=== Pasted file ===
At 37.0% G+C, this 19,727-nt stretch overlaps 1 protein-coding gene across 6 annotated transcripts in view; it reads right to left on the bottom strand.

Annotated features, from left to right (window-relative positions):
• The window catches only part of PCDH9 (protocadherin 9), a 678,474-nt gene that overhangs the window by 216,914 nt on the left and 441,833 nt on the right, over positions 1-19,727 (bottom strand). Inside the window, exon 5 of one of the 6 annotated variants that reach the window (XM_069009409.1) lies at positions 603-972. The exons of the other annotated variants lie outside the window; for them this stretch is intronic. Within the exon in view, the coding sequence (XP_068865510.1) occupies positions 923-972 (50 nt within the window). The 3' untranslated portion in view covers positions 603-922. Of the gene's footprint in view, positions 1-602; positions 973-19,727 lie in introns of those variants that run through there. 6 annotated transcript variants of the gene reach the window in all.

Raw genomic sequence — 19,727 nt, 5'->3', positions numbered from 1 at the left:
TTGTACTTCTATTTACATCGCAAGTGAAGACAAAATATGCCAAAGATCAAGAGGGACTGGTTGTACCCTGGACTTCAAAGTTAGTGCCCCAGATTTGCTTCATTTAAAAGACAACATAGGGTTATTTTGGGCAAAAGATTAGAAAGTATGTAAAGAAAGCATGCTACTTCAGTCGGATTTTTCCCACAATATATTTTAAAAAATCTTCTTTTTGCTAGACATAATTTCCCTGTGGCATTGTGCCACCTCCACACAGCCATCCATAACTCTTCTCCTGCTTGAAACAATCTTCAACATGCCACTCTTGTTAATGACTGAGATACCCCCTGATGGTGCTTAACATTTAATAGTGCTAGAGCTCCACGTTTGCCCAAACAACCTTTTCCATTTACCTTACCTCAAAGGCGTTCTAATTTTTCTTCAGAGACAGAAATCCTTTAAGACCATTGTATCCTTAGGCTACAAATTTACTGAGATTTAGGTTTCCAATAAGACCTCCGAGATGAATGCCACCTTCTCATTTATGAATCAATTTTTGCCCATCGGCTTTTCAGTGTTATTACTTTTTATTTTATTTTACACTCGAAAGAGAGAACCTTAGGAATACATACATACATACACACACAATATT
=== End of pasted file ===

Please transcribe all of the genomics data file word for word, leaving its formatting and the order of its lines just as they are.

At 37.0% G+C, this 19,727-nt stretch overlaps 1 protein-coding gene across 6 annotated transcripts in view; it reads right to left on the bottom strand.

Annotated features, from left to right (window-relative positions):
• The window catches only part of PCDH9 (protocadherin 9), a 678,474-nt gene that overhangs the window by 216,914 nt on the left and 441,833 nt on the right, over positions 1-19,727 (bottom strand). Inside the window, exon 5 of one of the 6 annotated variants that reach the window (XM_069009409.1) lies at positions 603-972. The exons of the other annotated variants lie outside the window; for them this stretch is intronic. Within the exon in view, the coding sequence (XP_068865510.1) occupies positions 923-972 (50 nt within the window). The 3' untranslated portion in view covers positions 603-922. Of the gene's footprint in view, positions 1-602; positions 973-19,727 lie in introns of those variants that run through there. 6 annotated transcript variants of the gene reach the window in all.

Raw genomic sequence — 19,727 nt, 5'->3', positions numbered from 1 at the left:
TTGTACTTCTATTTACATCGCAAGTGAAGACAAAATATGCCAAAGATCAAGAGGGACTGGTTGTACCCTGGACTTCAAAGTTAGTGCCCCAGATTTGCTTCATTTAAAAGACAACATAGGGTTATTTTGGGCAAAAGATTAGAAAGTATGTAAAGAAAGCATGCTACTTCAGTCGGATTTTTCCCACAATATATTTTAAAAAATCTTCTTTTTGCTAGACATAATTTCCCTGTGGCATTGTGCCACCTCCACACAGCCATCCATAACTCTTCTCCTGCTTGAAACAATCTTCAACATGCCACTCTTGTTAATGACTGAGATACCCCCTGATGGTGCTTAACATTTAATAGTGCTAGAGCTCCACGTTTGCCCAAACAACCTTTTCCATTTACCTTACCTCAAAGGCGTTCTAATTTTTCTTCAGAGACAGAAATCCTTTAAGACCATTGTATCCTTAGGCTACAAATTTACTGAGATTTAGGTTTCCAATAAGACCTCCGAGATGAATGCCACCTTCTCATTTATGAATCAATTTTTGCCCATCGGCTTTTCAGTGTTATTACTTTTTATTTTATTTTACACTCGAAAGAGAGAACCTTAGGAATACATACATACATACACACACAATATT